I woke up to a throbbing in my lower jaw, my road trip to the anti-war protest in Washington, D.C., jeopardized by an abscessing tooth. Time to call the dentist for the right stuff. I finally pulled out around midnight, blasting up I-95 with a head full of Absolut, cold medicine and Vicodin, a white-knuckle grip on the steering wheel.
Driving through Georgia was tedious. The Georgia State Police have fleeced me more than once in the past, so I kept a low profile. Stopping off at my old duty station in Savannah, Ga., Hunter Army Airfield, I found civilians instead of the military police running the front gate. The short drive to the flagpole revealed that the post was a ghost town; there were only eight cars in the barracks parking lot where hundreds used to fight for a spot. The emptiness was eerie and frightening. Savannah is a port city. What would happen if a hurricane hit?
I looked forward to the cannon blast 0630 hours sharp marking the beginning of the day, when the soldiers sing the "Dog-Faced Soldier Song," the trademark tune of the Third Infantry Division. The song blared over the post loudspeakers, but there was no cannon blast, no roaring cadence, no soldiers; the base seemed to be in mourning.
After my communion with Old Glory, I reported for "sick call" at the post's dentist. While waiting for the office to open, I sat reading through the "About Us" printouts of the two main organizers of the D.C. march and protest: United for Peace & Justice, an umbrella organization encompassing 1,300 different activist groups; and the ANSWER Coalition (Act Now to Stop War and End Racism). An Airborne soldier sat down in front of me after a programmed "Good morning, sir." I extended my hand, reading the name tag on his uniform.
"Good morning, Spc. Martinez. Forget about that 'sir' stuff. I used to be Sgt. Stolzenbach; please call me Issac." I scratched at my unshaven cheek, unable to stop an enormous smile from erupting on my face at the acknowledgment of my civilian status. "So how's life in the Third Infantry Division these days?"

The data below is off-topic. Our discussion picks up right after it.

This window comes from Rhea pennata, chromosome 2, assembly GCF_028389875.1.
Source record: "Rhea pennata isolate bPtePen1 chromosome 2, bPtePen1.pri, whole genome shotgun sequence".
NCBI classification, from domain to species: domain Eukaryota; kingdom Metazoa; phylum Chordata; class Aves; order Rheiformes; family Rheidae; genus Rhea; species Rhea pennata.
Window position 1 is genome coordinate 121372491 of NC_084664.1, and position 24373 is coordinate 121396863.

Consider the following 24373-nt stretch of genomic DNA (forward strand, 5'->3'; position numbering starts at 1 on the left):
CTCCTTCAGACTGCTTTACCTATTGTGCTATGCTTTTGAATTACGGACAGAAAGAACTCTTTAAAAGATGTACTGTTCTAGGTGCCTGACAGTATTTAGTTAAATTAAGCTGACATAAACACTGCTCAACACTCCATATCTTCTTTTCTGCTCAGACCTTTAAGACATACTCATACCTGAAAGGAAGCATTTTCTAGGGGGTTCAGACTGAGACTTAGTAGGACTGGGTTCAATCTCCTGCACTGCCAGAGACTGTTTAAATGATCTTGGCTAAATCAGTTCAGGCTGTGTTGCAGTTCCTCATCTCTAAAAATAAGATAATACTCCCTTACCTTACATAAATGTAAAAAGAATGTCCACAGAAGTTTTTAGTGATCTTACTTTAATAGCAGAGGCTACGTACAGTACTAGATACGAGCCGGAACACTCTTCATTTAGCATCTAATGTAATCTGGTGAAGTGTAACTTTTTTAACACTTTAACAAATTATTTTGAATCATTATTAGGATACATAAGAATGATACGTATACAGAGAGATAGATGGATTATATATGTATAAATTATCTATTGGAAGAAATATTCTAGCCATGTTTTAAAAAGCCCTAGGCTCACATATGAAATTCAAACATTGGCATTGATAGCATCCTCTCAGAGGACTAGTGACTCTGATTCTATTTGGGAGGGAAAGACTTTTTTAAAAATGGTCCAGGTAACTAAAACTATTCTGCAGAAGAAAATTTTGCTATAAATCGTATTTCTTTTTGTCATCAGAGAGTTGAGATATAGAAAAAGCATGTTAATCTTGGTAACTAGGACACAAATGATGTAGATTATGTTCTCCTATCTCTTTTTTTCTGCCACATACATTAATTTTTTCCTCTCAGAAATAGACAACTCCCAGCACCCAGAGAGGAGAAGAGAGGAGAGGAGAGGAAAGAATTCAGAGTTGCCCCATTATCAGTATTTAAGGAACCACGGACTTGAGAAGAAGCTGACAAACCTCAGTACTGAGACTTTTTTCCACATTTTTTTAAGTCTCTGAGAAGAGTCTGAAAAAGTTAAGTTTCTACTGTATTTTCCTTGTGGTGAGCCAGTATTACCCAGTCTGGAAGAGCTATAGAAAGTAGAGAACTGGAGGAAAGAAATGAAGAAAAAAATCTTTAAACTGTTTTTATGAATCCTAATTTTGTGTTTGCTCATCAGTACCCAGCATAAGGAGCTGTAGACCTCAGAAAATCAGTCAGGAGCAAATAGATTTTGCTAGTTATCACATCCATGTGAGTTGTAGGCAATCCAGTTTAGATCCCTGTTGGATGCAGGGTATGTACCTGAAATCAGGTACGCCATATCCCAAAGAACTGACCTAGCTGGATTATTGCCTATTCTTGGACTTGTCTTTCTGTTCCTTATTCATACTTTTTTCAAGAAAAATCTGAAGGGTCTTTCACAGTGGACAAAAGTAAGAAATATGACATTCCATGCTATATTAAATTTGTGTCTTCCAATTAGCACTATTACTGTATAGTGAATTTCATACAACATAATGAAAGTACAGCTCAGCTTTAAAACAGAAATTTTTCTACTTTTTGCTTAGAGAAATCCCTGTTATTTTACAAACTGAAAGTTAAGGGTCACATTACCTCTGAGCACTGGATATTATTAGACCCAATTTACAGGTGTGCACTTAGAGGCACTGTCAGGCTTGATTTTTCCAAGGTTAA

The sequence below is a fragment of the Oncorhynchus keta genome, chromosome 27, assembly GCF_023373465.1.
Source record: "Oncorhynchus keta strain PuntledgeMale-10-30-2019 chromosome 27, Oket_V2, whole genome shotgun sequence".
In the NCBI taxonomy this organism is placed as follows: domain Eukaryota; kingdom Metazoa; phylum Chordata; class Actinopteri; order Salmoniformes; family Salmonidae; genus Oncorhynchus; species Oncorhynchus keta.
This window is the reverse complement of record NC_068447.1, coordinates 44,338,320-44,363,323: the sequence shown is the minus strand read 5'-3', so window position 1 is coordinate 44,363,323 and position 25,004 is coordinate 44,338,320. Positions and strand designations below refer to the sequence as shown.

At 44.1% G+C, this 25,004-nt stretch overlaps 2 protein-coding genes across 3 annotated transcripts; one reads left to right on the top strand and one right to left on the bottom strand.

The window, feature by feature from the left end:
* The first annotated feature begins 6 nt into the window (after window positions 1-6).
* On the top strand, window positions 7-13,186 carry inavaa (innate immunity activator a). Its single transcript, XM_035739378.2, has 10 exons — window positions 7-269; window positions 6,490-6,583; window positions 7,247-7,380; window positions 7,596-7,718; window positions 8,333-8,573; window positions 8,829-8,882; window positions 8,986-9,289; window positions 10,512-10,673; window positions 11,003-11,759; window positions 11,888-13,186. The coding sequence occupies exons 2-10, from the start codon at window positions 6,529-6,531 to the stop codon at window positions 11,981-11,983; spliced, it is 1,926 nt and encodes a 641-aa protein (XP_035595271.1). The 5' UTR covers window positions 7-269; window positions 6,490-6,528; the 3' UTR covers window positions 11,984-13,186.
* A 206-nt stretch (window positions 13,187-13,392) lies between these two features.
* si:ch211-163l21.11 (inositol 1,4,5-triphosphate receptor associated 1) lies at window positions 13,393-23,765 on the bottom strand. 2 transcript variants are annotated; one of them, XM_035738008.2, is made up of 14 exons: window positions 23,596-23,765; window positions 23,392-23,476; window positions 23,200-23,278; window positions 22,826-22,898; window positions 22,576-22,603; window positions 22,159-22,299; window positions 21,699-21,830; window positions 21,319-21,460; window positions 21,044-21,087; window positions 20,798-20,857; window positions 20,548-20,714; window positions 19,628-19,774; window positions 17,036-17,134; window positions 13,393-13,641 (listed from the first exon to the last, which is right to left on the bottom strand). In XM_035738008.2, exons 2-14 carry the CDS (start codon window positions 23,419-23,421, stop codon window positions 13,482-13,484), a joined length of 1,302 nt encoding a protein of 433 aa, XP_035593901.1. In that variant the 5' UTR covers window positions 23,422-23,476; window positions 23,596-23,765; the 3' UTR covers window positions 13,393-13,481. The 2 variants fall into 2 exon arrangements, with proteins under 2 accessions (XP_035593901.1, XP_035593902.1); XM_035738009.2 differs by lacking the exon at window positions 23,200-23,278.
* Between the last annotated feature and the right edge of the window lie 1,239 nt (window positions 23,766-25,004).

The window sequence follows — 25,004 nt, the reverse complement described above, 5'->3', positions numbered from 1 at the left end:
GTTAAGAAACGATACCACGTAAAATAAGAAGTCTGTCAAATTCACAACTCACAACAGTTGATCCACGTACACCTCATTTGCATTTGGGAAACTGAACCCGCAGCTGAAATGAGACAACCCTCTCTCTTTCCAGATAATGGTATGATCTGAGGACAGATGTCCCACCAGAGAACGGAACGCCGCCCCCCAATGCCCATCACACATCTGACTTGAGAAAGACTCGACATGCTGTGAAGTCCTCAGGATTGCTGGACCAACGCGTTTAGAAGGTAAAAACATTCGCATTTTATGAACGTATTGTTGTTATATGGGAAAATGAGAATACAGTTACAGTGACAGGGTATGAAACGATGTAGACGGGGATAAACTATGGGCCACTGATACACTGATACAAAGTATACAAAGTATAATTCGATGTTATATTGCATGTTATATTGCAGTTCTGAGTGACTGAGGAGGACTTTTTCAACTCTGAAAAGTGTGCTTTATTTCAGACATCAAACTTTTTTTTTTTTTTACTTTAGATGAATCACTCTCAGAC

"Well, it's good to be home on leave, I can tell ya that." By his face I could see that he was barely old enough to drink, but his black eyes held a dark knowledge of death, affirmed by the combat patch on his right sleeve.
We engaged in small talk for a bit and then I gently asked, "Did you hear about the anti-war demonstration in D.C. this weekend? Washington's preparing for 100,000 people."
He shifted in his seat and re-examined me in earnest before replying, "Naw, I didn't hear nothin' about that." Trying to put him at ease, I informed him that Hunter was my old duty station, then said:
"Yeah, I guess Cindy Sheehan is ending her bus tour there on Saturday."
He paused before admitting he knew nothing about it. "I just got back last week, so this is all news to me. Who is she?"
"She's a grieving mother who lost her son, Spc. Casey Sheehan, in Iraq. She protested in front of President Bush's house in Crawford, Texas, while he was on vacation."
"She just wanted to talk to him about the war, and he refused to speak with her."
"No way, I don't see it." He seemed distraught. "I thought he'd be there for the people; this is a democracy, right?" He let a faint laugh escape his sun-cracked lips.
"I know, right? So what do you think of this whole war biz?"
His body went stiff. "Look, I don't have any regrets, a'ight? I did my duty. I followed my orders, no regrets." He stood up and I could tell that he was agitated. "As a soldier I really can't comment on that. But I do question our motives sometimes." He gathered up his paperwork and politely excused himself.
When the dentist's office finally opened, I exhaled a sigh of relief. Finally, I'd get my tooth looked at. I offered up my Veterans Affairs identification card to the man at the counter. He blinked several times, looking between the card and his list of patients.
"I'm sorry, sir, but we only serve active duty, their dependents and retired soldiers here." The man's jowls jiggled as he spoke and scribbled away on his folders. I stood there, dumbfounded.